Author Topic: ICD 10 bounce?  (Read 2718 times)

williamportor

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ICD 10 bounce?
« on: August 21, 2015, 06:41:48 AM »
I was wondering if any of you noticed a more receptive attitude on the part of medical professionals regarding hiring independent medical billers as ICD 10 approaches. I have. Yes, marketing is still a grind, sometimes I feel my marketing efforts are like trying to climb the empire state building on my hands and knees as I completed my 2500th cold call for the year, and  look at the large stack of 3x5 cards in my file box of doctors that are "thinking about it" . I have a feeling the next 3-4 months might just get some of them off the fence. What do you folks think?  ???
« Last Edit: August 21, 2015, 06:47:03 AM by williamportor »

kristin

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Re: ICD 10 bounce?
« Reply #1 on: August 24, 2015, 10:56:49 PM »
What I have seen in the last two months or so on various other forums is a HUGE increase in remote coding companies wanting to hire CPC's who are ICD-10 certified. As an example, whereas in a given month maybe one company would post that they are hiring, now it is ten companies hiring. This tells me that either they are anticipating an influx of new business, or they already have it happening, and need people.

As for billing companies/independent billers, I haven't seen anybody looking to hire them on any forums. That said, a billing company/biller who completely understands ICD-10, and all that goes with it will have a leg up on those who don't. By that I mean being able to convert superbills, explain documentation requirements, explain A, D, S characters,  laterality specifications, do ICD-10 claim testing, etc.

A survey I saw last month for my billing specialty asked the question: "Are you ready for ICD-10?". The answers showed that 42% of respondents said they "hadn't started any preparations" and and additional 28% said "they had started, but didn't know what to do next". Those are REALLY bad percentages. These providers are either banking on another delay to happen(doubtful at this point), or have their heads stuck in the sand, and no one in their practices to pull it out. I have a feeling there are similar issues for other specialties/offices.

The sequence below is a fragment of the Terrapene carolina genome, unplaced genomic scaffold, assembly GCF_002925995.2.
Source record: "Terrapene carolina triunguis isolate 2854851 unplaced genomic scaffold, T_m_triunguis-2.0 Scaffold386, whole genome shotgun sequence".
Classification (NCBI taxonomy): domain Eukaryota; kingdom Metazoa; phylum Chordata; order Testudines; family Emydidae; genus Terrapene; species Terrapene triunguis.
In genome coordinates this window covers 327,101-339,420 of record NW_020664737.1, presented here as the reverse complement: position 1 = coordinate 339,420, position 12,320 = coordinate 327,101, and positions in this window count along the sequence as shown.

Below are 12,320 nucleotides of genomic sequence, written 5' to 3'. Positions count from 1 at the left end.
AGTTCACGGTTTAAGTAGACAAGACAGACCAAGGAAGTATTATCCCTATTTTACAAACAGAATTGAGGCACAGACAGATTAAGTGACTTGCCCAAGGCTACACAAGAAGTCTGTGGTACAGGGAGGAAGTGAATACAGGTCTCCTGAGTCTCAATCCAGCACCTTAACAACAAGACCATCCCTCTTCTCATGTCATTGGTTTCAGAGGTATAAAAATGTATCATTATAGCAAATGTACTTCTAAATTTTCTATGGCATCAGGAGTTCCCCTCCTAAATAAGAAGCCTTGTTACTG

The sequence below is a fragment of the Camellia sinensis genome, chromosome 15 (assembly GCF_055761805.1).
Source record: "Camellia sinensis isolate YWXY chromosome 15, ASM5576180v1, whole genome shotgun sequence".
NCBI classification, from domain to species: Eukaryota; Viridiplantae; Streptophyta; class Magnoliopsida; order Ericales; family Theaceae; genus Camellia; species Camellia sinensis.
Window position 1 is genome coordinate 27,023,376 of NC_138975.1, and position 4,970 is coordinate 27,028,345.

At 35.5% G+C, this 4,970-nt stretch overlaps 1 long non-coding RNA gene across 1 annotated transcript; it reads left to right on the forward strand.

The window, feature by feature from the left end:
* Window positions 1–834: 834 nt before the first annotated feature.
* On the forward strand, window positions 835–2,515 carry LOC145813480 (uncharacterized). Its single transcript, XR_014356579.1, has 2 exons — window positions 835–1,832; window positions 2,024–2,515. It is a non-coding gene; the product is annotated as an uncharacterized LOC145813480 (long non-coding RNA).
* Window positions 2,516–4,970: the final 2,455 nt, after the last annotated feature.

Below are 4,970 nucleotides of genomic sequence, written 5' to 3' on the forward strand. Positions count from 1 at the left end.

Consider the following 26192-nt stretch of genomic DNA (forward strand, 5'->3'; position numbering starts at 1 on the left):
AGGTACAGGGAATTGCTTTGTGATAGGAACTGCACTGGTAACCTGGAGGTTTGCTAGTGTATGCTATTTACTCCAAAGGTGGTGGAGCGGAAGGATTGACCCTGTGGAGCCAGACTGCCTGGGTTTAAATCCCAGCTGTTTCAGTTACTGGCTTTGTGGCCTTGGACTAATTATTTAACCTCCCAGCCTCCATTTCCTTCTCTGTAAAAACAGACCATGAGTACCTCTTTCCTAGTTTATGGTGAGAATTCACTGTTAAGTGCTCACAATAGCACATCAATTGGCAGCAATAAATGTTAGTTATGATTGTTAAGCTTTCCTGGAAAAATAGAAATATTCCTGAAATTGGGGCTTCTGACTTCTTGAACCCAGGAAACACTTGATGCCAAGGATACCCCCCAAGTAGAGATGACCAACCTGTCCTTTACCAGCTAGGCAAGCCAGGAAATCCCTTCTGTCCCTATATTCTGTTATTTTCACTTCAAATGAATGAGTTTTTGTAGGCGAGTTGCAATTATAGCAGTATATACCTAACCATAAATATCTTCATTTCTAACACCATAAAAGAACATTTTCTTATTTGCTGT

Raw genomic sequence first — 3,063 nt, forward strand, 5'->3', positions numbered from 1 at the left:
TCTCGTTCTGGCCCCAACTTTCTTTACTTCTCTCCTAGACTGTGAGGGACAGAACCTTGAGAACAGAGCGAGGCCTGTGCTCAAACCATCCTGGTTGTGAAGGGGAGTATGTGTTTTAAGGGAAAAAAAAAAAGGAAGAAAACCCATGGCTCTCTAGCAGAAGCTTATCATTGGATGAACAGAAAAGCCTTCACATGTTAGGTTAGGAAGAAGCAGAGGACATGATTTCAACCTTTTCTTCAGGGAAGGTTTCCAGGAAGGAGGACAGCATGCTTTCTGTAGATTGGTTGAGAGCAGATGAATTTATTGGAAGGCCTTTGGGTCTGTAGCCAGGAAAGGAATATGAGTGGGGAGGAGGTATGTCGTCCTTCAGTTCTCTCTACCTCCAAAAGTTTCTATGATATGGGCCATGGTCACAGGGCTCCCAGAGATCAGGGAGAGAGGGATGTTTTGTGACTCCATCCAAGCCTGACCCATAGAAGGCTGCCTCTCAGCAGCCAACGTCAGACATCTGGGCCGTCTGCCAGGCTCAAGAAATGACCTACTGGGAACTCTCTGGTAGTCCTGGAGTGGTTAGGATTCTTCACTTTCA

Which kind of blows my mind, to be honest....even if these offices/providers don't think ICD-10 will happen on Oct. 1, they should be ready for it by now, regardless. Because I think many are NOT ready, there could be a significant uptick in clients for billers, even if I am not seeing it right this minute in forums. The closer we get, things could change. I think they will, based on what I have seen.


roxdione

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Re: ICD 10 bounce?
« Reply #2 on: August 25, 2015, 10:05:57 AM »
Hi all,

I currently work remotely for a company whom has seen a HUGE spike in the need of remote coders, the company has grown just within the past couple of months due to the need.  Not only are they providing remote services but are also doing ICD-9 to 10 conversions then providing provider training.

The responses I have received regarding my experiences with marketing, is that providers are wanting consulting services, audits done and then training as it relates to the ICD-10 topic.

Does anyone have a script that works for them when cold calling?  I'm in the process of getting those started.

Thanks!

kristin

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Re: ICD 10 bounce?